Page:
通过改变设计可以把过失降到最低。该原则最初是用于工业管理的，但在交互设计也十分适用。如在硬件设计上的 USB 插槽；而在界面交互设计中也是可以经常看到，如当使用条件没有满足时，常常通过使功能失效来表示（一般按钮会变为灰色无法点击），以避免勿按。
渐进式呈现 （Progressive Disclosure）
Ant design 十大设计原则
- 亲密性 Proximity
- 对齐 Alignment
- 对比 Contrast
- 重复 Repetition
- 直截了当 Make it Direct
- 简化交互 Keep it Lightweight
- 足不出户 Stay on the Page
- 提供邀请 Provide Invitation
- 巧用过渡 Use Transition
- 即时反应 React Immediately
Don Normans Principles of Design
These principles are from Don Normans seminal book, The Design of Everyday Things.
- Visibility The more visible functions are, the more likely users will be able to know what to do next. In contrast, when functions are out of sight, it makes them more difficult to find and know how to use.
- Feedback Feedback is about sending back information about what action has been done and what has been accomplished, allowing the person to continue with the activity. Various kinds of feedback are available for interaction design-audio, tactile, verbal, and combinations of these.
- Constraints The design concept of constraining refers to determining ways of restricting the kind of user interaction that can take place at a given moment. There are various ways this can be achieved.
- Mapping This refers to the relationship between controls and their effects in the world. Nearly all artifacts need some kind of mapping between controls and effects, whether it is a flashlight, car, power plant, or cockpit. An example of a good mapping between control and effect is the up and down arrows used to represent the up and down movement of the cursor, respectively, on a computer keyboard.
- Consistency This refers to designing interfaces to have similar operations and use similar elements for achieving similar tasks. In particular, a consistent interface is one that follows rules, such as using the same operation to select all objects. For example, a consistent operation is using the same input action to highlight any graphical object at the interface, such as always clicking the left mouse button. Inconsistent interfaces, on the other hand, allow exceptions to a rule.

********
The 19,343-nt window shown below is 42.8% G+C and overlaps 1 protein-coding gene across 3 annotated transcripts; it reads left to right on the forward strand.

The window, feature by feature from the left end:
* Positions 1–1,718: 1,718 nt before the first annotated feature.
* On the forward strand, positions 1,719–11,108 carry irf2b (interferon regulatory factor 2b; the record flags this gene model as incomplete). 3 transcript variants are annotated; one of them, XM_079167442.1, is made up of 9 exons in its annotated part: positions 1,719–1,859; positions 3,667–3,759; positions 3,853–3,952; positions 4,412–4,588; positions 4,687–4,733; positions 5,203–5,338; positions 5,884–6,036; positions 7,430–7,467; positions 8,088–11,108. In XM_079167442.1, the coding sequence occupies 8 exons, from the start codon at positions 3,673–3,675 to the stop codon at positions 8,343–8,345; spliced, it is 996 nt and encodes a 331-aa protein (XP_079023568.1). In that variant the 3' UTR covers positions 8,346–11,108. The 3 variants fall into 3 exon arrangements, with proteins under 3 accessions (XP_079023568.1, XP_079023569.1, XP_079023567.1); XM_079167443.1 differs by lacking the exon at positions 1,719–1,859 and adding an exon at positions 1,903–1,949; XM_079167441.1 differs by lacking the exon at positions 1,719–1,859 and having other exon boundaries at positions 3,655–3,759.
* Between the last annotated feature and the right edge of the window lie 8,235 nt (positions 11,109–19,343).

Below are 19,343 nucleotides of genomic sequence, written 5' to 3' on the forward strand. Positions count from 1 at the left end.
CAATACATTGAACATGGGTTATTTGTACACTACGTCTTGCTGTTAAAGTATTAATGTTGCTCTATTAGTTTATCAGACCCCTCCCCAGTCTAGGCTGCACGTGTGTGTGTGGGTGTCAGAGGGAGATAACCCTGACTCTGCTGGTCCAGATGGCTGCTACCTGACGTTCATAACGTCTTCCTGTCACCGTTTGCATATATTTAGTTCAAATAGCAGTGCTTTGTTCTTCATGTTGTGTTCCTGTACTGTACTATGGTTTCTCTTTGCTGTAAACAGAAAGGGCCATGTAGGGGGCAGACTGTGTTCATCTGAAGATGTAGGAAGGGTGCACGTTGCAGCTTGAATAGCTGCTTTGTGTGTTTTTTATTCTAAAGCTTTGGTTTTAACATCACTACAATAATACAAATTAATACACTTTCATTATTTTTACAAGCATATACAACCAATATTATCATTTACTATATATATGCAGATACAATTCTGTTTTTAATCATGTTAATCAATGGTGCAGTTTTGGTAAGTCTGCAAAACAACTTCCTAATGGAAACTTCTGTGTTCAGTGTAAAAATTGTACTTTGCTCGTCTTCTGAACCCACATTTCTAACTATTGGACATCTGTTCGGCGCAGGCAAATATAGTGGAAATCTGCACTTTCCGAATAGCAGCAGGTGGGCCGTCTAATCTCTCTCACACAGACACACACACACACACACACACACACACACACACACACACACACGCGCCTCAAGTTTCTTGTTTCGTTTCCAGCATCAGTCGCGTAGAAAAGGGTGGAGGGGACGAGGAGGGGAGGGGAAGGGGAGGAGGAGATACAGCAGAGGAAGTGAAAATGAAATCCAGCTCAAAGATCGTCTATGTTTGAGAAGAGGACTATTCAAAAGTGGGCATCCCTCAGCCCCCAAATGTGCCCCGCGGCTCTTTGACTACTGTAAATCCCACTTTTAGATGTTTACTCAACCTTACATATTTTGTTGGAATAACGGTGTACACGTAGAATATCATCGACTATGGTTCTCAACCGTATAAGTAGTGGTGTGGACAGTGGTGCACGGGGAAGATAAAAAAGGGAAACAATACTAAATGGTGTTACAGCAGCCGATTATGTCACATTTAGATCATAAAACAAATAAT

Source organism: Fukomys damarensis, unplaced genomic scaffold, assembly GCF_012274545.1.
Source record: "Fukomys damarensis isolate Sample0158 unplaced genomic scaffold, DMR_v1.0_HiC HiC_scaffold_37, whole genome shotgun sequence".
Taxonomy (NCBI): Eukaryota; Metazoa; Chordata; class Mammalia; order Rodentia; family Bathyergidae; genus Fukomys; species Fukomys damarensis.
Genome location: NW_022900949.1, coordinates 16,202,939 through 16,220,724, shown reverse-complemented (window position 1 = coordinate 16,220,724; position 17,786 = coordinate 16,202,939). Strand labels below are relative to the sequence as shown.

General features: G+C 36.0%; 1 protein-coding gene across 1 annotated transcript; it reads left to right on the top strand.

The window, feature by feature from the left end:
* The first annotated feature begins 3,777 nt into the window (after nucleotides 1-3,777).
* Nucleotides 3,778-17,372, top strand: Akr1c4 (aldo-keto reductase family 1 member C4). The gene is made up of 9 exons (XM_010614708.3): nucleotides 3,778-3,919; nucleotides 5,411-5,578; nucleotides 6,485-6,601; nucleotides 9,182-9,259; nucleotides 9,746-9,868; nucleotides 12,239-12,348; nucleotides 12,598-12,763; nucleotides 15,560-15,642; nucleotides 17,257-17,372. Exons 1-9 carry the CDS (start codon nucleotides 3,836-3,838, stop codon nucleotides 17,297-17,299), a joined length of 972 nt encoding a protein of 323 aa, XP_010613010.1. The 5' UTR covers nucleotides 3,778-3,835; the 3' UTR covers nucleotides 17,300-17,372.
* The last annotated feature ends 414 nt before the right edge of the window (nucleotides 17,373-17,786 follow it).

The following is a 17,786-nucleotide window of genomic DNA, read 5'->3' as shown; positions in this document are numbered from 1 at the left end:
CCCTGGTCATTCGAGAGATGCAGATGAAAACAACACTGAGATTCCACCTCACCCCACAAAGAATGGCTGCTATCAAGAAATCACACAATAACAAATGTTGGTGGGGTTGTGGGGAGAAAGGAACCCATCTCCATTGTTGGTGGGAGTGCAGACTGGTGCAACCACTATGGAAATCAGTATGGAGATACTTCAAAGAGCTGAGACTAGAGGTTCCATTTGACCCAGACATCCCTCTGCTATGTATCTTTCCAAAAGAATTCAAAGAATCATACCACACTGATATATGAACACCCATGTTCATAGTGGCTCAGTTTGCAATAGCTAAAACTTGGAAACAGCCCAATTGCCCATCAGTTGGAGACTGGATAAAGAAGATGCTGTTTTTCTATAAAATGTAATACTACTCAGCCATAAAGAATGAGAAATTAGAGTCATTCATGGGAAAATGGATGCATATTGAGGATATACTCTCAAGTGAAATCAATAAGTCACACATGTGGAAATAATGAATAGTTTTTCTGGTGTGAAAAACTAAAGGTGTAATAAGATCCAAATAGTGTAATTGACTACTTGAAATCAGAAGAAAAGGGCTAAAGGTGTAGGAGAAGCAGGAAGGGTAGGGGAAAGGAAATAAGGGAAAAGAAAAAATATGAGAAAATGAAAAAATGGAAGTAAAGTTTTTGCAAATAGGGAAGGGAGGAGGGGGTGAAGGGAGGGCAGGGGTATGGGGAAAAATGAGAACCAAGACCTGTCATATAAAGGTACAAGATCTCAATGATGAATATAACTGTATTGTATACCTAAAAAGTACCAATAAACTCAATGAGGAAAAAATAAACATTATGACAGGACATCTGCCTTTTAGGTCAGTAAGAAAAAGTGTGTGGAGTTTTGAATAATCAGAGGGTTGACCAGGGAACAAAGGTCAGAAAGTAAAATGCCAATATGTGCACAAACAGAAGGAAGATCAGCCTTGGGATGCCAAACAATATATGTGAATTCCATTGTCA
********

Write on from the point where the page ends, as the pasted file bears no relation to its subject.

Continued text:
- Affordance A term used to refer to an attribute of an object that allows people to know how to use it. For example, a mouse button invites pushing (in so doing acting clicking) by the way it is physically constrained in its plastic shell. At a very simple level, to afford means to give a clue (Norman, 1988). When the affordances of a physical object are perceptually obvious it is easy to know how to interact with it.
37 Signals Principles
These are the principles that 37 signal (now known as Basecamp) built their wildly successful business on.
- Useful is forever Bells and whistles wear off, but usefulness never does. We build useful software that does just what you need and nothing you don’t.
- Great service is everything We’re famous for fast and friendly customer service. We work hard to make sure we live up to that reputation every day.
- Clarity is king Buzzwords, lingo, and sensationalized sales-and-marketing-speak have no place at 37signals. We communicate clearly and honestly.
- Our customers are our investors Our customers fund our daily operations by paying for our products. We answer to them — not investors, the stock market, or a board of directors.
- The basics are beautiful We’ll never overlook what really matters: The basics. Great service, ease of use, honest pricing, and respect for our customer’s time, money, and trust.
- No hidden fees or secret prices We believe everyone is entitled to the best price we can offer. Our prices are public, published right on our site, and the same no matter who you are.
- Software should be easy Our products are intuitive. You’ll pick them up in seconds or minutes, not hours, days or weeks. We don’t sell you training because you don’t need it.
- Long-term contracts are obscene No one likes being locked into something they don’t want anymore. Our customers can cancel at any time, no questions asked. No setup/termination fees either.
Laws of Simplicity
These are the 10 Laws of Simplicity as described in John Maeda’s book with the same name. They describe strategies to make things simpler and applies not only to design but to technology, business and life.